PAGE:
A useful means of evaluating the cost of errors which go unheeded, is to compile a cost diary and to estimate both the professional and personal costs of each error that occurs and the savings which could have been made, based on prevention.

Organisations with the best practices actively encourage complaints. As business guru, Theodore Levitt, explains: "One of the surest signs of a bad or declining relationship with the customer is the absence of complaints. Nobody is ever that satisfied, especially over an extended period of time. The customer is either not being candid or not being contacted."

The first step

Successful service quality programmes, therefore, begin by listening to customers. To gauge the quality of service an organisation provides, it is important to gain the views of customers before a service initiative begins. Likewise, it is critical that customer satisfaction measures are based upon a customer's perception of what is important, rather than those of the organisation. Conducting surveys of customers before a service improvements programme begins provides a benchmark against which to monitor the progress of a service campaign.

Organisations such as Jaguar Cars have successfully applied this approach. At the beginning of the quality initiative instigated at Jaguar, Sir John Egan commissioned telephone research to gain customer's opinions on the quality of the product and service provided. Recordings of these conversations were played to senior management to demonstrate the areas of customer concern.

Often there is a difference between the "perceived" and the "received" levels of service. That is the quality of the service received by the customer and the perceptions of the quality of service given by the service provider. Research conducted amongst customers of Jaguar Cars illustrated that the company needed to take urgent steps to bridge this gap.

Listening to customers is a vital element of customer care. The more direct feedback an organisation receives from its customers, the better it can develop its relationship with them. Research should be used to establish customer needs, both externally and internally, and to act as a benchmark against which to measure the effectiveness of progress in creating a customer focus. In addition, monitoring satisfaction levels on an ongoing basis is an important method of sustaining a customer focus.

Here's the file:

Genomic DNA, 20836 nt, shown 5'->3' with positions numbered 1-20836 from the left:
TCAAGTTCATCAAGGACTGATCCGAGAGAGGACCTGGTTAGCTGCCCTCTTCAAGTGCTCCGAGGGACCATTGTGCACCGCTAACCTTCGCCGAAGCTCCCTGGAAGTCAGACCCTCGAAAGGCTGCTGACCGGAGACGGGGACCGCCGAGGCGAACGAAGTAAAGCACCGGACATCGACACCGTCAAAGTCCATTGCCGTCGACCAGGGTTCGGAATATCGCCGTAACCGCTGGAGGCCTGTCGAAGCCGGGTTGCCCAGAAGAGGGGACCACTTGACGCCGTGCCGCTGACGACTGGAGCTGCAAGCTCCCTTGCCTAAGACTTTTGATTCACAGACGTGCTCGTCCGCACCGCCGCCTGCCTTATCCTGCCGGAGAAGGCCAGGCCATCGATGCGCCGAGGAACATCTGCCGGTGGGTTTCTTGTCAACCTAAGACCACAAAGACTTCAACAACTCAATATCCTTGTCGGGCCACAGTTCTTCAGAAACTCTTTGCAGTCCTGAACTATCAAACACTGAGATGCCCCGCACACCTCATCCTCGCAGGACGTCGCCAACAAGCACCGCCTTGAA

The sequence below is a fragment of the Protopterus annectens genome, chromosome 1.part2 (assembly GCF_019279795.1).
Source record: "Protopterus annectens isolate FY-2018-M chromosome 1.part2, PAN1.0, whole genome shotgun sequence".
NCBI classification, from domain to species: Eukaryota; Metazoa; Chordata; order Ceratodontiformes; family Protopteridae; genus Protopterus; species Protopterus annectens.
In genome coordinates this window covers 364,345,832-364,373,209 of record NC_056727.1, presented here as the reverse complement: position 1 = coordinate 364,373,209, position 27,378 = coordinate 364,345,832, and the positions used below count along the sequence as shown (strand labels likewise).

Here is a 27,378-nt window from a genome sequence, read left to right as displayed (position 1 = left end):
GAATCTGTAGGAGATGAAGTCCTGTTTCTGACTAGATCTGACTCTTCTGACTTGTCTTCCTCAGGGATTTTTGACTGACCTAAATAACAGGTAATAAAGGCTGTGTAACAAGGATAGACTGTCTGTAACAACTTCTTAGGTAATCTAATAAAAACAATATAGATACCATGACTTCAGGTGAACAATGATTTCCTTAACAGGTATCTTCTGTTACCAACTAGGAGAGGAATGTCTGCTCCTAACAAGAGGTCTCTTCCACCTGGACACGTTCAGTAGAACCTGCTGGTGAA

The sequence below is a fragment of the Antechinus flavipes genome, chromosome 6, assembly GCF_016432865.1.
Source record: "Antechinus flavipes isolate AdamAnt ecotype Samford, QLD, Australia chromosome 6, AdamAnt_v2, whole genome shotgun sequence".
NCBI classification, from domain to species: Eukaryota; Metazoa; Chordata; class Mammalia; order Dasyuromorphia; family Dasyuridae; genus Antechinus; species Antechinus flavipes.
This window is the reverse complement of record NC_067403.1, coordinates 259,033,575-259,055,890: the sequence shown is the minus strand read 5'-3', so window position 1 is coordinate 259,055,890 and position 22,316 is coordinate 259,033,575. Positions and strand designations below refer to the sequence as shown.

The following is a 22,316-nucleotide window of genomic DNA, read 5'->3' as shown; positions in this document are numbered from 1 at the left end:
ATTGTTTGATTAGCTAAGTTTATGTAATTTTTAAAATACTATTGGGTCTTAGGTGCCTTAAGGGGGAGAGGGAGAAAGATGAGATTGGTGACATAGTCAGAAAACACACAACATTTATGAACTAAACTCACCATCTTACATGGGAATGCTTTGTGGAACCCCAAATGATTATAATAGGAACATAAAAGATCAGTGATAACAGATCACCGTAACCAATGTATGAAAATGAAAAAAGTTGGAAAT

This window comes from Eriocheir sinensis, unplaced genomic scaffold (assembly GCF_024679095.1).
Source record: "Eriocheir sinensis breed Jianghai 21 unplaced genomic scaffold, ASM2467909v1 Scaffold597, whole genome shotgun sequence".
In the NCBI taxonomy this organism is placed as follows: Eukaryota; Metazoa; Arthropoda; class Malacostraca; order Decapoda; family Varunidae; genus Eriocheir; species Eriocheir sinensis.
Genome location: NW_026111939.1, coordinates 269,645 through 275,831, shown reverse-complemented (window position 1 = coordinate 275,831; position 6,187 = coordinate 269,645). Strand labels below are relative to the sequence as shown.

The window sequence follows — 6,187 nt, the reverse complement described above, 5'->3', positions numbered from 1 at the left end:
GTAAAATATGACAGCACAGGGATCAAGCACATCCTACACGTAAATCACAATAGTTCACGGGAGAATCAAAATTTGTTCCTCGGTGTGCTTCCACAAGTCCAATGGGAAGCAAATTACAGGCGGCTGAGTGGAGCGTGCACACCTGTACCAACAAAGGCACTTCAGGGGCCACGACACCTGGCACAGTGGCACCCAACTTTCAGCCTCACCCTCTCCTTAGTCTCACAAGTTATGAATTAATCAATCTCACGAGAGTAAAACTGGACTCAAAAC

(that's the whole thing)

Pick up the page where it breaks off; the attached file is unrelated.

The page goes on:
A definition of good service is meeting customers' expectations. Excellent service is exceeding customer expectations. To provide world-class service, organisations need to improve their total relationship with the customer, improving the process through which service is delivered to the customer. The need for organisations to embrace change has been shown in the rise of call centres, e-business and the Internet. Customer Relationship Management allows organisations to offer a personalised one-to-one service by using information to improve knowledge, thereby targeting more effectively and providing the customer with a better service. However, business would be wrong to place all their faith in technology as a means to achieving customer orientation.

Managers play a key role in providing support and encouragement to their staff to achieve customer focus. Unless customer initiatives originate from the top of an organisation, they have no long-term effect.

Sarah Cookis Managing Director of customer experience specialists The Stairway Consultancy. This article has been taken from her book Customer Care - How to Create Effective Customer Focus, published by Kogan Page and available in good book stores at £19.95.